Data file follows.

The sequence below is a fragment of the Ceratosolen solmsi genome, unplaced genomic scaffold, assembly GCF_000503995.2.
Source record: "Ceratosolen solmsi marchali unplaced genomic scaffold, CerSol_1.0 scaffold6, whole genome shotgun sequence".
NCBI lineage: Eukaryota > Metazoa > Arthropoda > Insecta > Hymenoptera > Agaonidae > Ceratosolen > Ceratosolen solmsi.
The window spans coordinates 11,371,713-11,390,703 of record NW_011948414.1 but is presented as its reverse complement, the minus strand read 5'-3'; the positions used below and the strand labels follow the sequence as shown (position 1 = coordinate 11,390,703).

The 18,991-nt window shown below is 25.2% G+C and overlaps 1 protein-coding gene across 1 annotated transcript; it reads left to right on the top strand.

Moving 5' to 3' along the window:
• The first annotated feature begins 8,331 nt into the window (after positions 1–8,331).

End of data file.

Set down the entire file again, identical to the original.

The sequence below is a fragment of the Ceratosolen solmsi genome, unplaced genomic scaffold, assembly GCF_000503995.2.
Source record: "Ceratosolen solmsi marchali unplaced genomic scaffold, CerSol_1.0 scaffold6, whole genome shotgun sequence".
NCBI lineage: Eukaryota > Metazoa > Arthropoda > Insecta > Hymenoptera > Agaonidae > Ceratosolen > Ceratosolen solmsi.
The window spans coordinates 11,371,713-11,390,703 of record NW_011948414.1 but is presented as its reverse complement, the minus strand read 5'-3'; the positions used below and the strand labels follow the sequence as shown (position 1 = coordinate 11,390,703).

The 18,991-nt window shown below is 25.2% G+C and overlaps 1 protein-coding gene across 1 annotated transcript; it reads left to right on the top strand.

Moving 5' to 3' along the window:
• The first annotated feature begins 8,331 nt into the window (after positions 1–8,331).